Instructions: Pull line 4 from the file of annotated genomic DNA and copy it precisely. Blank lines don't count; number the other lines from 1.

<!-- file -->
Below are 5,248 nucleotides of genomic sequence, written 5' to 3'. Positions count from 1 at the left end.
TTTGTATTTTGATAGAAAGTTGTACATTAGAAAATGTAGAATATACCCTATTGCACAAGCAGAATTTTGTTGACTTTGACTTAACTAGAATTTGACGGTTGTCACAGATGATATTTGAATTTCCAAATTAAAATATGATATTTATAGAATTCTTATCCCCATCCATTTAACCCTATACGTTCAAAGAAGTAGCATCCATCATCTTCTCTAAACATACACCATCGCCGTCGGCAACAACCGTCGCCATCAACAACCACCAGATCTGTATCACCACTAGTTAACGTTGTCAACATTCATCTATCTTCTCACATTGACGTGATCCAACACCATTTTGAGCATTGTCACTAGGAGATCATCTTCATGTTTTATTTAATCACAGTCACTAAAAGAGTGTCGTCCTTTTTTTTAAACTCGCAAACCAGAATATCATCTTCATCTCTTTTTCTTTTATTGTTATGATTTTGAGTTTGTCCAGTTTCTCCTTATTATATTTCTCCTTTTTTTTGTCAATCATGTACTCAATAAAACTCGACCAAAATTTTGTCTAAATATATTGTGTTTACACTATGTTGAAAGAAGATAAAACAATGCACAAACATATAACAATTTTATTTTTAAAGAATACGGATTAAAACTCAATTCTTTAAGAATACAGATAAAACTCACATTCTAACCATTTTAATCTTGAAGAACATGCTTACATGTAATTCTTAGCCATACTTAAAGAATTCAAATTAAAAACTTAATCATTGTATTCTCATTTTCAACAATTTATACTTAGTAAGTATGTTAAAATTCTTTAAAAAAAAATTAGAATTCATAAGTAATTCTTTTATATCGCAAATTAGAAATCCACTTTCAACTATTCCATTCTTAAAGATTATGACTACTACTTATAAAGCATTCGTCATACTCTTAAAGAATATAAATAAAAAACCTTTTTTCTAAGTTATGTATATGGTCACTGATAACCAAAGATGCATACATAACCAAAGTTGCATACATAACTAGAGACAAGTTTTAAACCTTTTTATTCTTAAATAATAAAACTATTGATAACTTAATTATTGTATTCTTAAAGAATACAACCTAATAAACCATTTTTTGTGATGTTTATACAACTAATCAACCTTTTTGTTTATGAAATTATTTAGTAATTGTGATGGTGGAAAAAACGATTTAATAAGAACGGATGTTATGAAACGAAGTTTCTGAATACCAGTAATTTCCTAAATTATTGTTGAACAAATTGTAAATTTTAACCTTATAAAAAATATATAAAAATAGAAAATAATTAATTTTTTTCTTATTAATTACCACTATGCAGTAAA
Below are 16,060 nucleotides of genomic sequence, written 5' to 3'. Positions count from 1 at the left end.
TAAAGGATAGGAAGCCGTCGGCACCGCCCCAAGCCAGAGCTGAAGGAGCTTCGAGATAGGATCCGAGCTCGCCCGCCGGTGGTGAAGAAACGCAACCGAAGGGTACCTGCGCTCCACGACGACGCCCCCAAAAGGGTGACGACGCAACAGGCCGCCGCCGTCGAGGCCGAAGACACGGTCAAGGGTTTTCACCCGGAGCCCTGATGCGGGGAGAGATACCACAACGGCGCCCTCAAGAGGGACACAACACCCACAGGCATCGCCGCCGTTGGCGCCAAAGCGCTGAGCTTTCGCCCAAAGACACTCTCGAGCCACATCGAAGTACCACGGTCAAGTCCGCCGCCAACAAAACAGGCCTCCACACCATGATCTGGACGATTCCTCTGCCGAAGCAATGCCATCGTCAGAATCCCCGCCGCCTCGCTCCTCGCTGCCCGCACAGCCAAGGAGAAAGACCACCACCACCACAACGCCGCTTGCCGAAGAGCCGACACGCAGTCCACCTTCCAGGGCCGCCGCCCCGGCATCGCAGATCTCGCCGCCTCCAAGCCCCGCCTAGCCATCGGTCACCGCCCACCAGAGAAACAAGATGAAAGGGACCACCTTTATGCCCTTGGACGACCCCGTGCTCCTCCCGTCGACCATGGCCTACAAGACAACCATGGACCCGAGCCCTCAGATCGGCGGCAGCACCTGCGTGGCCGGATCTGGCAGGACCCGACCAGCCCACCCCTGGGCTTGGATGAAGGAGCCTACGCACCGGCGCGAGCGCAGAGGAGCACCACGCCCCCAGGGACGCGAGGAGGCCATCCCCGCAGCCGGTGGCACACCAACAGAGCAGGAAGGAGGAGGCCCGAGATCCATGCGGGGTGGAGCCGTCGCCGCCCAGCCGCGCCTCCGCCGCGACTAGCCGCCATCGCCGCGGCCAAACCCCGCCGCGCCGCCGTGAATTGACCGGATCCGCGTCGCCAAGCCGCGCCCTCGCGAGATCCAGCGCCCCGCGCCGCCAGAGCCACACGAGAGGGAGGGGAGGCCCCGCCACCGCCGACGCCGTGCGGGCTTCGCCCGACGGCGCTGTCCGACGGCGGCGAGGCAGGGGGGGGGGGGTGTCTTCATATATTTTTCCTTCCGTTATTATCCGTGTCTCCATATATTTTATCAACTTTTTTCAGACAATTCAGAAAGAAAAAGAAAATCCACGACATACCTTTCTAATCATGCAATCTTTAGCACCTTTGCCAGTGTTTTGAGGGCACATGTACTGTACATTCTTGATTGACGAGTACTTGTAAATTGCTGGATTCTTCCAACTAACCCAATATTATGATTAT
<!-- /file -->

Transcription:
TAAAGGATAGGAAGCCGTCGGCACCGCCCCAAGCCAGAGCTGAAGGAGCTTCGAGATAGGATCCGAGCTCGCCCGCCGGTGGTGAAGAAACGCAACCGAAGGGTACCTGCGCTCCACGACGACGCCCCCAAAAGGGTGACGACGCAACAGGCCGCCGCCGTCGAGGCCGAAGACACGGTCAAGGGTTTTCACCCGGAGCCCTGATGCGGGGAGAGATACCACAACGGCGCCCTCAAGAGGGACACAACACCCACAGGCATCGCCGCCGTTGGCGCCAAAGCGCTGAGCTTTCGCCCAAAGACACTCTCGAGCCACATCGAAGTACCACGGTCAAGTCCGCCGCCAACAAAACAGGCCTCCACACCATGATCTGGACGATTCCTCTGCCGAAGCAATGCCATCGTCAGAATCCCCGCCGCCTCGCTCCTCGCTGCCCGCACAGCCAAGGAGAAAGACCACCACCACCACAACGCCGCTTGCCGAAGAGCCGACACGCAGTCCACCTTCCAGGGCCGCCGCCCCGGCATCGCAGATCTCGCCGCCTCCAAGCCCCGCCTAGCCATCGGTCACCGCCCACCAGAGAAACAAGATGAAAGGGACCACCTTTATGCCCTTGGACGACCCCGTGCTCCTCCCGTCGACCATGGCCTACAAGACAACCATGGACCCGAGCCCTCAGATCGGCGGCAGCACCTGCGTGGCCGGATCTGGCAGGACCCGACCAGCCCACCCCTGGGCTTGGATGAAGGAGCCTACGCACCGGCGCGAGCGCAGAGGAGCACCACGCCCCCAGGGACGCGAGGAGGCCATCCCCGCAGCCGGTGGCACACCAACAGAGCAGGAAGGAGGAGGCCCGAGATCCATGCGGGGTGGAGCCGTCGCCGCCCAGCCGCGCCTCCGCCGCGACTAGCCGCCATCGCCGCGGCCAAACCCCGCCGCGCCGCCGTGAATTGACCGGATCCGCGTCGCCAAGCCGCGCCCTCGCGAGATCCAGCGCCCCGCGCCGCCAGAGCCACACGAGAGGGAGGGGAGGCCCCGCCACCGCCGACGCCGTGCGGGCTTCGCCCGACGGCGCTGTCCGACGGCGGCGAGGCAGGGGGGGGGGGGTGTCTTCATATATTTTTCCTTCCGTTATTATCCGTGTCTCCATATATTTTATCAACTTTTTTCAGACAATTCAGAAAGAAAAAGAAAATCCACGACATACCTTTCTAATCATGCAATCTTTAGCACCTTTGCCAGTGTTTTGAGGGCACATGTACTGTACATTCTTGATTGACGAGTACTTGTAAATTGCTGGATTCTTCCAACTAACCCAATATTATGATTAT